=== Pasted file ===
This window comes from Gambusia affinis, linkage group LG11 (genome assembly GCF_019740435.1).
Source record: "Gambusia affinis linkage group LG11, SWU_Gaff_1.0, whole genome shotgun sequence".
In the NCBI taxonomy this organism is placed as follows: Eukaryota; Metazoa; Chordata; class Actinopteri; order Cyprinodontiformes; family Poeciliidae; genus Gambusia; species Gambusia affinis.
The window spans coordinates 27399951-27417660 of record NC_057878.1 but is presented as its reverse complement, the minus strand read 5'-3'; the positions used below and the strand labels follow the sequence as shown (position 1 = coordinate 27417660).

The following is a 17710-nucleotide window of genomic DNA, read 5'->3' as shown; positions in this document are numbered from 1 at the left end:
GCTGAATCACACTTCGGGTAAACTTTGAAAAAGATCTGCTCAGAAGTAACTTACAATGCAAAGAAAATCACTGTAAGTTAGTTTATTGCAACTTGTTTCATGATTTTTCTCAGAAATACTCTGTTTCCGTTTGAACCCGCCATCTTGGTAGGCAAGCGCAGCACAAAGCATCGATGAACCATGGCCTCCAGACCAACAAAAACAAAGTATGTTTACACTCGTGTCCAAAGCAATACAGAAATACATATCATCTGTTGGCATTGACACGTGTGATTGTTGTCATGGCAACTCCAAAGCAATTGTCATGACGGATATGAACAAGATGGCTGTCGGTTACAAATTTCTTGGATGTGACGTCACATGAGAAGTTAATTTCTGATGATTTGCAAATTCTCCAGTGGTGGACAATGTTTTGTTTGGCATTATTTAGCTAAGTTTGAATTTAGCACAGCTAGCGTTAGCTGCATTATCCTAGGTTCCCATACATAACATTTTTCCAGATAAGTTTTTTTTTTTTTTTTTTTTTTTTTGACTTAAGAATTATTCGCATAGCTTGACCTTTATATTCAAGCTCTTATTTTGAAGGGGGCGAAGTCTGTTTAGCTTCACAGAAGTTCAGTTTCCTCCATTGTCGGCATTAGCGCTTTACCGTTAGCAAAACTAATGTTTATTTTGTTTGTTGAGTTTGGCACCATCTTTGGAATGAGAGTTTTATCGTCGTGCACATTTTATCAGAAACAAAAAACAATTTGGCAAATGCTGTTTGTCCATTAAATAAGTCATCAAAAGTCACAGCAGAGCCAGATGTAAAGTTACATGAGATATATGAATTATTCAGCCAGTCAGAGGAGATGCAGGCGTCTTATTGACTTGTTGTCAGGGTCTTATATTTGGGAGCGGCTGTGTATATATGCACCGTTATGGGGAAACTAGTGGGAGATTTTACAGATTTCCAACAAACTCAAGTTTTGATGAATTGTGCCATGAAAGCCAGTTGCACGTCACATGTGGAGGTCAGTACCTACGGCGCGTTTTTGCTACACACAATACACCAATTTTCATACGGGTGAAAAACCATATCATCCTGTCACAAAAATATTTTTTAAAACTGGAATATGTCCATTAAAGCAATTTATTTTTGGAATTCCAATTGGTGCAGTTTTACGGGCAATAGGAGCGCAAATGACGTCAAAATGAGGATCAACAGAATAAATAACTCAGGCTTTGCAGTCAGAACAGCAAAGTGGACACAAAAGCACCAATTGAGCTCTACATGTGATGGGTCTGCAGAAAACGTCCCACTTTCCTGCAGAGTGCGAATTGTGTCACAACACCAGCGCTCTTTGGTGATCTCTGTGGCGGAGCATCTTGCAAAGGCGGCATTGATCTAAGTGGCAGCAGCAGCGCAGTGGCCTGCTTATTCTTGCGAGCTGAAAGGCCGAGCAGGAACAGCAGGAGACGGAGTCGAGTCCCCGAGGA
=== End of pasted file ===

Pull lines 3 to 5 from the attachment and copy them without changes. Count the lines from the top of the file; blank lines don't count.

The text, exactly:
In the NCBI taxonomy this organism is placed as follows: Eukaryota; Metazoa; Chordata; class Actinopteri; order Cyprinodontiformes; family Poeciliidae; genus Gambusia; species Gambusia affinis.
The window spans coordinates 27399951-27417660 of record NC_057878.1 but is presented as its reverse complement, the minus strand read 5'-3'; the positions used below and the strand labels follow the sequence as shown (position 1 = coordinate 27417660).

The following is a 17710-nucleotide window of genomic DNA, read 5'->3' as shown; positions in this document are numbered from 1 at the left end: